Lately, I'm beginning to sense in myself a literary weasel at the helm of my compositions. So many things I observe or comment on "seem" this way or "appear" that way. Seldom do I articulate the preciseness—or definitiveness—of ideas, unless of course they accommodate my prejudices.
What's wrong with taking a stand? Why my aversion to certainty? I suppose some might see it as being in keeping with my flexibility in moral matters, i.e., being more of a consequentialist and not an absolutist. Or could it be that I don't like confrontation and this is my way of avoiding it? Either way, I am of the mind that the sharing of ideas doesn't lend itself to certainty. Certainty conveys a subtle message to one's audience that you are not open to criticism and have answers for everything always at the ready. I am more likely to say to someone who might tell me the world is flat that his understanding of things is somewhat skewed. Somewhat skewed? Why wouldn't I just say, "You are dead wrong, sir. Don't you know the world is round?"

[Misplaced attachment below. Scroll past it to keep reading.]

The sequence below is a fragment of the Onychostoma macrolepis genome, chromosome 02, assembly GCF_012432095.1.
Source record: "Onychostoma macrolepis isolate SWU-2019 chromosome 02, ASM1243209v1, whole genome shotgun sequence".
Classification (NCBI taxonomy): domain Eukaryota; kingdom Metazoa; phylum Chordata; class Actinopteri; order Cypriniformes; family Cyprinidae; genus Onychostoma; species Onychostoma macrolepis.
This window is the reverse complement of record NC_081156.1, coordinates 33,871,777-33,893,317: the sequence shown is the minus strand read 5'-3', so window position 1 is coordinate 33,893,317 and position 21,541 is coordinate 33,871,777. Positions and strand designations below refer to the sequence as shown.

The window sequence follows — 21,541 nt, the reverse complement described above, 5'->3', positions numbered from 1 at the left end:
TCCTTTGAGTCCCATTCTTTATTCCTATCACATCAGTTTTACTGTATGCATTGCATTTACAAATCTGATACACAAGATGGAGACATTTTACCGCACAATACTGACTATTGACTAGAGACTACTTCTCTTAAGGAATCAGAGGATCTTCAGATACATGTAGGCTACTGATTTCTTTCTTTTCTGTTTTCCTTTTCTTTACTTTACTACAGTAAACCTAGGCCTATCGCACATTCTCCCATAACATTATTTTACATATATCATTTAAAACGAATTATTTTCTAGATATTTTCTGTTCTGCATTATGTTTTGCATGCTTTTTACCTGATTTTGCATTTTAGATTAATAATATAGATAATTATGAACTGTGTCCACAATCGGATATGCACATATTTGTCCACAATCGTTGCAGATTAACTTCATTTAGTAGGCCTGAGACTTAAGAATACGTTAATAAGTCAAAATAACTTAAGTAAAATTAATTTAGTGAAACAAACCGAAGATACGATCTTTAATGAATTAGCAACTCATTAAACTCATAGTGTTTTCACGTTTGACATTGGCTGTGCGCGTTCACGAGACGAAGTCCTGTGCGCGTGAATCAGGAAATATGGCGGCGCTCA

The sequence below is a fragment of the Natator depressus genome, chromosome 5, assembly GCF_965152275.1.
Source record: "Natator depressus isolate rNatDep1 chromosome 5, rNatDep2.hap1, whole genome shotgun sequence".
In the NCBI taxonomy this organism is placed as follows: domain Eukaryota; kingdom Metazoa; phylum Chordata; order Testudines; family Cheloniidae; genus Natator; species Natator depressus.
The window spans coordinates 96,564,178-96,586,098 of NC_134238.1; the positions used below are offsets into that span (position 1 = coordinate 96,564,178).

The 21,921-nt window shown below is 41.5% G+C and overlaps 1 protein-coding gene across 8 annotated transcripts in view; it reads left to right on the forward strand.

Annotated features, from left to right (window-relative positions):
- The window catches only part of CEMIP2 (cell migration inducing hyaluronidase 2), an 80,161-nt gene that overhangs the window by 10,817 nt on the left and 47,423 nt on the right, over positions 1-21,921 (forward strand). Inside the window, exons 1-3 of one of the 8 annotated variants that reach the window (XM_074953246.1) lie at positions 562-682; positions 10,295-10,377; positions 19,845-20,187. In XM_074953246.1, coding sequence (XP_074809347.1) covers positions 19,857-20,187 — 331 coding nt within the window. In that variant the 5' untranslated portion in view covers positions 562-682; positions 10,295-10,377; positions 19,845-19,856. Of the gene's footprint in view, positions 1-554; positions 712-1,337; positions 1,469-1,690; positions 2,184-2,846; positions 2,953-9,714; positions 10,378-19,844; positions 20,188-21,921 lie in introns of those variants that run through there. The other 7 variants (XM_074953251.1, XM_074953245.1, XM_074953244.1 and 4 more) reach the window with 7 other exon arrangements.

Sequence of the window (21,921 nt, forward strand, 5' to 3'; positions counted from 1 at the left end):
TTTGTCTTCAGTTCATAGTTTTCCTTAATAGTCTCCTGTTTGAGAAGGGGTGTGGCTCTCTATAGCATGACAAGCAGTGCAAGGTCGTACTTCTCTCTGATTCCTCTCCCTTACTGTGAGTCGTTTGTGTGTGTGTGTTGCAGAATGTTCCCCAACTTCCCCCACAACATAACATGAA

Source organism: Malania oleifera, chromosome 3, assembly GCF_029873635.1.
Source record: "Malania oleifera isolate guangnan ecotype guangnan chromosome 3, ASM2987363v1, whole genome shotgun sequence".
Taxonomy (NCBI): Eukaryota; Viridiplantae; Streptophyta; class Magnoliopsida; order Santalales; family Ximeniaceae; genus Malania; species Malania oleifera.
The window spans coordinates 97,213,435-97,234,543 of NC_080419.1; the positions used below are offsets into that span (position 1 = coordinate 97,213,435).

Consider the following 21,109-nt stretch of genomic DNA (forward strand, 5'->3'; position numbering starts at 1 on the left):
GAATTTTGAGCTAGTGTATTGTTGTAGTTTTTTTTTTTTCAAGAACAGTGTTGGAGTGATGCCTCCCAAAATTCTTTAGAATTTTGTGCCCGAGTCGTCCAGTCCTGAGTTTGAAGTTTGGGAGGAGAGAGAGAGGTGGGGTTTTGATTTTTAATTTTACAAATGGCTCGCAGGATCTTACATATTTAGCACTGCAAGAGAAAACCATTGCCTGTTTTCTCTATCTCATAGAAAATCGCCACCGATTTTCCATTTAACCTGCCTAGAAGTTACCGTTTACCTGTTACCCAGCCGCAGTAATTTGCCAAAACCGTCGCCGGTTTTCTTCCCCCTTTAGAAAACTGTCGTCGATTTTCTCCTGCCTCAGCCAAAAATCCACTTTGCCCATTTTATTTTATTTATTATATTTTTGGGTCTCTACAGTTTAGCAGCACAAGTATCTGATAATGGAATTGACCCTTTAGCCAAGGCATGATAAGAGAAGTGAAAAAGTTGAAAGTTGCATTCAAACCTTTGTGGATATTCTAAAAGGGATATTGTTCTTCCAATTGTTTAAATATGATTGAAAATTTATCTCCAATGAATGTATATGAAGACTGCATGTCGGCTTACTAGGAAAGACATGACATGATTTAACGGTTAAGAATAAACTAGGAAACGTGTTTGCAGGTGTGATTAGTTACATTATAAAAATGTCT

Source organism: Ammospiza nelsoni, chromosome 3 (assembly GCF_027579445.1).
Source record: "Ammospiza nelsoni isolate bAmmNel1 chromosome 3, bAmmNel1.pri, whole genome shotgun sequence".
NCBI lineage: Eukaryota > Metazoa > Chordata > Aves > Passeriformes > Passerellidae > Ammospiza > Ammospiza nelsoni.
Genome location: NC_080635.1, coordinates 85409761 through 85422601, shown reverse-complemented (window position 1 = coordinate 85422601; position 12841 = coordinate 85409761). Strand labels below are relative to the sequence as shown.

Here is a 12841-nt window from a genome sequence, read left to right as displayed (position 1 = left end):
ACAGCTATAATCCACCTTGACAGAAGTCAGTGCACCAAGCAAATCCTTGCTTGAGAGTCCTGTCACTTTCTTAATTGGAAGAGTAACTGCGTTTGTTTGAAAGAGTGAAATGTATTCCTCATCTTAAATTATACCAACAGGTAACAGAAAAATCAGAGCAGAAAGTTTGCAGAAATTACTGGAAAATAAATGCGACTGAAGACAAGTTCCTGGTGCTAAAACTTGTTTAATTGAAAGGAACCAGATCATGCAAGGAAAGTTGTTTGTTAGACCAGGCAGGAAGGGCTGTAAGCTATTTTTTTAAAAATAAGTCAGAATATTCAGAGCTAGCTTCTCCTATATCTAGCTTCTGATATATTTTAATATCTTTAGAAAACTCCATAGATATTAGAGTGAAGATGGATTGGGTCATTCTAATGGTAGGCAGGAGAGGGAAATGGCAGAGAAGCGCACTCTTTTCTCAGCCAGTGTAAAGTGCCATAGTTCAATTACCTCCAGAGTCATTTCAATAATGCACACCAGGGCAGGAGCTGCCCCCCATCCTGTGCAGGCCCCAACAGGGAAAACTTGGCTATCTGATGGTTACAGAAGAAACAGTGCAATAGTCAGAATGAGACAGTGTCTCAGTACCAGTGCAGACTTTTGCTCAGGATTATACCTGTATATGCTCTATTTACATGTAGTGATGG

Precisely because I fear losing this person's engagement. That's why. Inflexibility increases the risk of sounding unreasonable—of indeed, being unreasonable—and possibly ruining an otherwise healthy debate. Being convinced of the correctness or truthfulness of one's own ideas is precisely when flexibility is needed most. We must dare to invite challenge to that which we believe ourselves to be most certain about.
Having been raised in a black and white world where nuance was a rare commodity has left me yearning for all of the wonderful shades gray that enrich us the most. I admit my goal is to find the common ground, to strike a balance, grasp the subtle, and amicably coexist with my ideological adversaries, not assault them with overconfidence and arrogant certitude.
Maybe I am a weasel after all.
3 years ago